Blame it on “Basketball Jones” sports junkie and former President Barack Obama for making sports analysis a presidential priority over world and domestic affairs. President Donald Trump passed on an opportunity to break down the Super Bowl match-up with the detail his predecessor did on NCAA Tournament brackets, and that makes the current occupant of the Oval Office ignorant about who’s even playing in the NFL championship game.
SBNation’s Editor-In-Chief Graham MacAree tries to take President Trump down to size for appearing “temperamentally focused on the minutiae of celebrity over the actuality of governance.” All because the president tweeted this about the Kansas City Chiefs and San Francisco 49ers:
“Well, I love them both, let’s just say. But I will tell you, some two very interesting teams and interesting players, some really great players. And it’s going to be hopefully a great Super Bowl.”
This bland presidential treatment of the Super Bowl doesn’t begin to cut it for MacAree. Not when drone strikes on unnamed terrorists during Trump’s watch are as “American” as the Super Bowl, Manifest Destiny, apple pie and 30-second Super Bowl homages to capitalism.
What else does Trump (see above photo from his 2020 Super Bowl ad) need to know before he talks about the Super Bowl, MacAree asks?:
“There might be nothing more American than the Super Bowl, but refusing to do one’s homework is up there. A fundamental truth behind American public life is the disdain for truth itself. Knowledge itself is irrelevant, sublimated into the seething mass of bullshit that powers the country on essentially all fronts. One must never admit to not knowing something, because that would imply that one cares about ‘knowing’ at all.”
This president supposedly knows nothing about the Super Bowl, though his attention might be distracted by the coronavirus, “an impeachment trial being soggily conducted in the Senate,” an economy to be kept running, recalcitrant countries with whom to diplomatize, and, generally, a whole-ass world to worry about.”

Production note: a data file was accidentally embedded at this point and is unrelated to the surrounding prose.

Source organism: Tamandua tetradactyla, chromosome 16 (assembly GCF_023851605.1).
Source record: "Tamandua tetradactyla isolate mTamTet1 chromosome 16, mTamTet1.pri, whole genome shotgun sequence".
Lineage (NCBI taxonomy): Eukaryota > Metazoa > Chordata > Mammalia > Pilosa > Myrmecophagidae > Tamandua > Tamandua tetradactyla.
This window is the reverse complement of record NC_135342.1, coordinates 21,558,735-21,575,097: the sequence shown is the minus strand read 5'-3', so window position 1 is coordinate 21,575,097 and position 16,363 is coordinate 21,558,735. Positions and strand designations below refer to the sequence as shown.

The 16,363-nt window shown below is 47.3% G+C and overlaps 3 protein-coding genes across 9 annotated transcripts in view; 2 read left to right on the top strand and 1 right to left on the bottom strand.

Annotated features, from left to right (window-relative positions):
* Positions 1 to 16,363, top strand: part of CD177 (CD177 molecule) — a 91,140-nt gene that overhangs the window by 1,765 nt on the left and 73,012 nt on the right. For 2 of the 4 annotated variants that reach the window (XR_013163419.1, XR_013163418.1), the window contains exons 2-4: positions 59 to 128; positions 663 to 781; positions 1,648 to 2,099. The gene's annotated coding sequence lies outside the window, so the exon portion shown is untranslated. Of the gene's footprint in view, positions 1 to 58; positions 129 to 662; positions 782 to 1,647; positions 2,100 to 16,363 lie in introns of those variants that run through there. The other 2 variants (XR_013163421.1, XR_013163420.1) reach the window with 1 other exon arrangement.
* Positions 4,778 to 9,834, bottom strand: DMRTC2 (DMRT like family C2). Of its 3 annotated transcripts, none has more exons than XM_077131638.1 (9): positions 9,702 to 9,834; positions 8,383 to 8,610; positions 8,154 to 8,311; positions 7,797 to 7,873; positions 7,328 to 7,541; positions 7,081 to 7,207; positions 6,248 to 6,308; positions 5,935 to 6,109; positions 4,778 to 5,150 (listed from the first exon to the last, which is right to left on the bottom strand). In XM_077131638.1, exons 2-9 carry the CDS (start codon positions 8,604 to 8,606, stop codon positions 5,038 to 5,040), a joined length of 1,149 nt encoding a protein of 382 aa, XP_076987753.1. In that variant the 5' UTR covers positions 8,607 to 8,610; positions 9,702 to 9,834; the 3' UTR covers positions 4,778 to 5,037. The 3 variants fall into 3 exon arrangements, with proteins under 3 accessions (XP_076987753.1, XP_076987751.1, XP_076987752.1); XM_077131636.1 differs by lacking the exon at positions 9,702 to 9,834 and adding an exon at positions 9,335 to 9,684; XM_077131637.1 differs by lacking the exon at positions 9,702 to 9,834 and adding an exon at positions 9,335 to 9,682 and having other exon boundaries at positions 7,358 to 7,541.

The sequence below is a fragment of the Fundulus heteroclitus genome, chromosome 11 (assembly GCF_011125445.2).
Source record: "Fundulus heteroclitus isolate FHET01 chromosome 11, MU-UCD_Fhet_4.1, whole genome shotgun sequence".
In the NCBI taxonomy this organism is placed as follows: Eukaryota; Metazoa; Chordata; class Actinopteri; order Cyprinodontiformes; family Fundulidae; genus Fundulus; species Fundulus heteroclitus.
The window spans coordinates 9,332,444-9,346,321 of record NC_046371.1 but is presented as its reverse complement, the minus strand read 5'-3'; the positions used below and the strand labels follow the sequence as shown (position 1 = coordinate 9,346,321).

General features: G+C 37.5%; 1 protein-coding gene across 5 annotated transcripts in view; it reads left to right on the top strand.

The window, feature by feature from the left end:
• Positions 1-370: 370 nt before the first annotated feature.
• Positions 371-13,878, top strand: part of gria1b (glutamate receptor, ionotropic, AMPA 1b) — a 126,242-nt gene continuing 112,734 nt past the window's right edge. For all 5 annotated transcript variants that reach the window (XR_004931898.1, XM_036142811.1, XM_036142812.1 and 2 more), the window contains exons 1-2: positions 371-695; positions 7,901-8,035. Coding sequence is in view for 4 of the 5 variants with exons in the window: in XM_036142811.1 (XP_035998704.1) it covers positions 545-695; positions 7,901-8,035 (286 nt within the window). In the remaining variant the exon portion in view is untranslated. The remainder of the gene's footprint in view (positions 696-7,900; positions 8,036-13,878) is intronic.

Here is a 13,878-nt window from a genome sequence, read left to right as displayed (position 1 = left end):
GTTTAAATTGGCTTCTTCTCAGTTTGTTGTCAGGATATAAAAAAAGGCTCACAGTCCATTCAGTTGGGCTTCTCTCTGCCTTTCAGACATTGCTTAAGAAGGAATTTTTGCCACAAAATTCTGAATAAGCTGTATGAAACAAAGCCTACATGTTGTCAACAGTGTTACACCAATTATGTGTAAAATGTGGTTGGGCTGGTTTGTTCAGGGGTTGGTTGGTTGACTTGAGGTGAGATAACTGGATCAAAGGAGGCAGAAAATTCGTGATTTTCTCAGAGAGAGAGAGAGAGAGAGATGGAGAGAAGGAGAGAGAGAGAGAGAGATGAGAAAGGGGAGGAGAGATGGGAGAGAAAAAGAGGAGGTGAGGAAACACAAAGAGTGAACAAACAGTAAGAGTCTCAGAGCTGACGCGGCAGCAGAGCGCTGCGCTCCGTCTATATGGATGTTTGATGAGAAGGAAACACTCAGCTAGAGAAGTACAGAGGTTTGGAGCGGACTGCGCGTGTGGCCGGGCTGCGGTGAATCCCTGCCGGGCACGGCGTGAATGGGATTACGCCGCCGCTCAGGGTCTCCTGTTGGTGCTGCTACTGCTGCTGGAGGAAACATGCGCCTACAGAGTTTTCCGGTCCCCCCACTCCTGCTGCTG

Make that an unprecedented economy. Add restoring the nation’s court system, creating jobs, eliminating terrorists and fighting off bogus impeachment attempts.
“Given that,” MacAree adds, “should we expect the President of the United States to have an opinion about e.g. Patrick Mahomes?”
MacAree concedes it would be reasonable for the head of government to focus on governmental things and ignore the Super Bowl entirely. Yet this president’s brief social media reference to the Super Bowl is “the answer of a schoolboy attempting to bluff their way through class without ever having done the reading.”
The Super Bowl is, after all, “one of the focal points of American life.” Any president who follows Obama’s Administration and his droning on to ESPN over No. 5 vs. No. 12 seeds and 4 vs.13 matchups in March Madness ought to know how important it is for presidents to break it all down for sports fans. A more thorough, time-consuming analysis of the Super Bowl should have been the “done thing, no matter how wrapped up they might be in affairs domestic and global.”
President Trump — a man who previously tried to become an NFL owner, friend of Tom Brady and Jim Brown, the candidate for re-election who’s running a Super Bowl ad — doesn’t know who’s playing in the biggest sporting event of the year? Ludicrous.
The prez “obviously” should have made more than a half-hearted “gesture towards the supremacy of The Game,” MacAree asserts.